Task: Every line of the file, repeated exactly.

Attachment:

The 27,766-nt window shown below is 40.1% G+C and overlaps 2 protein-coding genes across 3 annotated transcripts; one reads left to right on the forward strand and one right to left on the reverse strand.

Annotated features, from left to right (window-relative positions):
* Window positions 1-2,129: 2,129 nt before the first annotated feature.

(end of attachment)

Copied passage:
The 27,766-nt window shown below is 40.1% G+C and overlaps 2 protein-coding genes across 3 annotated transcripts; one reads left to right on the forward strand and one right to left on the reverse strand.

Annotated features, from left to right (window-relative positions):
* Window positions 1-2,129: 2,129 nt before the first annotated feature.